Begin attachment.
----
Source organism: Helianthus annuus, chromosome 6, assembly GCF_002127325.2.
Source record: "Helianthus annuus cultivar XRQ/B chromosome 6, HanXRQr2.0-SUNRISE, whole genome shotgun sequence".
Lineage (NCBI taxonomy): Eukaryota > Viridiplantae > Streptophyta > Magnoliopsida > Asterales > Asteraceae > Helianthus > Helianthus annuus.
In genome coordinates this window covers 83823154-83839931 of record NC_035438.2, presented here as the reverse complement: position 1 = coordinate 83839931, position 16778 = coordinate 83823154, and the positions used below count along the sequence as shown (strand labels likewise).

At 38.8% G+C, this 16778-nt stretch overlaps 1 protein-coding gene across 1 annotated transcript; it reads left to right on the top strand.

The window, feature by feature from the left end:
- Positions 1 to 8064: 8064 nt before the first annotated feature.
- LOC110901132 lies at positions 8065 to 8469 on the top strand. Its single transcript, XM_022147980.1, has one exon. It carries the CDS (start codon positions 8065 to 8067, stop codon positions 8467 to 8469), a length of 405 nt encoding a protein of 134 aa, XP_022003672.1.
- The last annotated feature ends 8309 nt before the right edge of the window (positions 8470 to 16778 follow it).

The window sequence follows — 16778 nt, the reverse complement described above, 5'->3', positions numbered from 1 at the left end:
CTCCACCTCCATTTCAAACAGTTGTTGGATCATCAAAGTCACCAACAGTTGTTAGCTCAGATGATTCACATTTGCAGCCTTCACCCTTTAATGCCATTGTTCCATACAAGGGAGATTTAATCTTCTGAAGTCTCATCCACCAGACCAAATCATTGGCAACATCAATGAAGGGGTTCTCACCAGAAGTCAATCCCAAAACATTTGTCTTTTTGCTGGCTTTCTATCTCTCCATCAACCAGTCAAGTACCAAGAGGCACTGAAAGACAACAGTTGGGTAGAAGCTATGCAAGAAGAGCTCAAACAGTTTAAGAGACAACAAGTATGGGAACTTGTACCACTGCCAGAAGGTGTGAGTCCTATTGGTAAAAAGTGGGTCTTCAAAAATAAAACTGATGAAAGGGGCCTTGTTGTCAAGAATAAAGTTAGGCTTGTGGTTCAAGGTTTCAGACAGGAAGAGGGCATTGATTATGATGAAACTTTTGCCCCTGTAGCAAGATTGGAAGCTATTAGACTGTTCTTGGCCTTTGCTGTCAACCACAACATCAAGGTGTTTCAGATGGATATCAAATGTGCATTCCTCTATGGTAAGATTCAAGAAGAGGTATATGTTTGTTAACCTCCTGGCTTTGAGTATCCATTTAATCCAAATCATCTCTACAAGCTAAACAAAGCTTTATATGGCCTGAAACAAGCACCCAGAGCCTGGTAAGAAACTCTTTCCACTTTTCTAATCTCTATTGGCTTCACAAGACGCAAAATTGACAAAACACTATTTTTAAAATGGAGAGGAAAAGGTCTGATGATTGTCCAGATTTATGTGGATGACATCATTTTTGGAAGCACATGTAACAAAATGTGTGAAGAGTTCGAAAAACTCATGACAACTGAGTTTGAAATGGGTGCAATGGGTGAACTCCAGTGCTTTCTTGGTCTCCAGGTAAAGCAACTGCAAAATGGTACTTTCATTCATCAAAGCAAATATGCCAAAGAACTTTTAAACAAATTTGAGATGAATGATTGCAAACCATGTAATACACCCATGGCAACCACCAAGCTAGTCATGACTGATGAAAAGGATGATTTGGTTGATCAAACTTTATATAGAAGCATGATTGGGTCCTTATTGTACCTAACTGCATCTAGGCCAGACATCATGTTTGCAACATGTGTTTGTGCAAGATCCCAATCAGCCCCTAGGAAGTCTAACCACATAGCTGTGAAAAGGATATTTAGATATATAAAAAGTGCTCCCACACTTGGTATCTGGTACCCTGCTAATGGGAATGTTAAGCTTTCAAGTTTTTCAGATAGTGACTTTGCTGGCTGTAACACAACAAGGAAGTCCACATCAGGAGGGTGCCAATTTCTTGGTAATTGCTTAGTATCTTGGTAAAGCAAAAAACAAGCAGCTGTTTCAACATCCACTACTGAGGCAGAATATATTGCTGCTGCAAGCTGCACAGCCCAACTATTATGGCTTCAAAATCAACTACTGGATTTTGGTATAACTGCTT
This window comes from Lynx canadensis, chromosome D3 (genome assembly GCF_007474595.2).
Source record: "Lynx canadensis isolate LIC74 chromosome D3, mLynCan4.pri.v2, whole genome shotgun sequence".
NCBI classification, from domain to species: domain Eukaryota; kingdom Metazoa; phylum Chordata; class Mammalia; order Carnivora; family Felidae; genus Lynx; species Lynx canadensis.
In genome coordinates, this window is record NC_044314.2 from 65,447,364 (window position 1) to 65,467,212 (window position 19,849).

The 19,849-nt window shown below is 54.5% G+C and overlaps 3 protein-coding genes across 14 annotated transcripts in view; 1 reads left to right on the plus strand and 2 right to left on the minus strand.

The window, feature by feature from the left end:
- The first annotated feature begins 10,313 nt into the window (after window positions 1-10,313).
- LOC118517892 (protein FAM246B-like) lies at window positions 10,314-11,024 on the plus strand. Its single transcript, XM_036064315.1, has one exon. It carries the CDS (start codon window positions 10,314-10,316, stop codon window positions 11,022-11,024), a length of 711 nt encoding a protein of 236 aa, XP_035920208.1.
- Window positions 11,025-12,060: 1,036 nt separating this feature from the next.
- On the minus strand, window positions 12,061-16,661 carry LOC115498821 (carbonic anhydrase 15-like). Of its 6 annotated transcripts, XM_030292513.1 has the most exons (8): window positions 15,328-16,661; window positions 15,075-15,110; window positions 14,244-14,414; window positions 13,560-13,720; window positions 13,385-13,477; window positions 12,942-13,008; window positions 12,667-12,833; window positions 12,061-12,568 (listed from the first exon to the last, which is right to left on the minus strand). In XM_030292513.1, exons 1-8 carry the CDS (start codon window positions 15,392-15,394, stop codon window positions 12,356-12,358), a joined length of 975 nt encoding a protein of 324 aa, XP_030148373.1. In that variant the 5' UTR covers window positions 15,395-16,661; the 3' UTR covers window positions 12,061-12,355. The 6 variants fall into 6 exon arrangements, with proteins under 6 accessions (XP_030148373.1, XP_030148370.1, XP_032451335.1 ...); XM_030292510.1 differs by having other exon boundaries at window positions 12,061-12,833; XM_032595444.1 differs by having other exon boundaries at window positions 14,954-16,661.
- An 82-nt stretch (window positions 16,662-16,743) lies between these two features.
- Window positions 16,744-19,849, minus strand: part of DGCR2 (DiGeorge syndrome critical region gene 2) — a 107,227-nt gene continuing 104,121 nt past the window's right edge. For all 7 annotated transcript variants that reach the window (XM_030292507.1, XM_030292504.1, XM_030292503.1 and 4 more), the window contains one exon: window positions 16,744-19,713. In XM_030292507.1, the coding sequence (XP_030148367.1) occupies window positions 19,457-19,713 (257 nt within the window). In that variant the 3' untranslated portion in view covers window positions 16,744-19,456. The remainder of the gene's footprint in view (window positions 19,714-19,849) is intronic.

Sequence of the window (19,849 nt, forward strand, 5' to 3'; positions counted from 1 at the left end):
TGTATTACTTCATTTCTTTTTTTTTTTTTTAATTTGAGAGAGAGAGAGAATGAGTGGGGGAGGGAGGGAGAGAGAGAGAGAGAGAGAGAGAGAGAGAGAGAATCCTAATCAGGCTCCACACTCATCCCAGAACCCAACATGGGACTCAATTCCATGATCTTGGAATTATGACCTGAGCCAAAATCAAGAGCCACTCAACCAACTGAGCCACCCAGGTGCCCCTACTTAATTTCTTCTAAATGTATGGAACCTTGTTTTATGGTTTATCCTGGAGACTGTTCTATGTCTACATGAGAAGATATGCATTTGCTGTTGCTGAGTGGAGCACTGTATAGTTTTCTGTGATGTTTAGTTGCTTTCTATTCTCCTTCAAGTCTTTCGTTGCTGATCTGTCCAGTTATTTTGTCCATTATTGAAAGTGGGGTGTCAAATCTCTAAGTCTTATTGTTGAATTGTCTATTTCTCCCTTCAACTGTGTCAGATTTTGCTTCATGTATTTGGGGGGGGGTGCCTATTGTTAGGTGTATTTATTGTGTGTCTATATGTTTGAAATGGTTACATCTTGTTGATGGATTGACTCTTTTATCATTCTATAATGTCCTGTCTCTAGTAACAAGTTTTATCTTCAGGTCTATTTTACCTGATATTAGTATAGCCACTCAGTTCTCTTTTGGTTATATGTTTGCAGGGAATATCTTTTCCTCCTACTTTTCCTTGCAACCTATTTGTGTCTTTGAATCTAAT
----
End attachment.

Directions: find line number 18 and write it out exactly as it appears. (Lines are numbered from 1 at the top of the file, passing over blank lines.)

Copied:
- The first annotated feature begins 10,313 nt into the window (after window positions 1-10,313).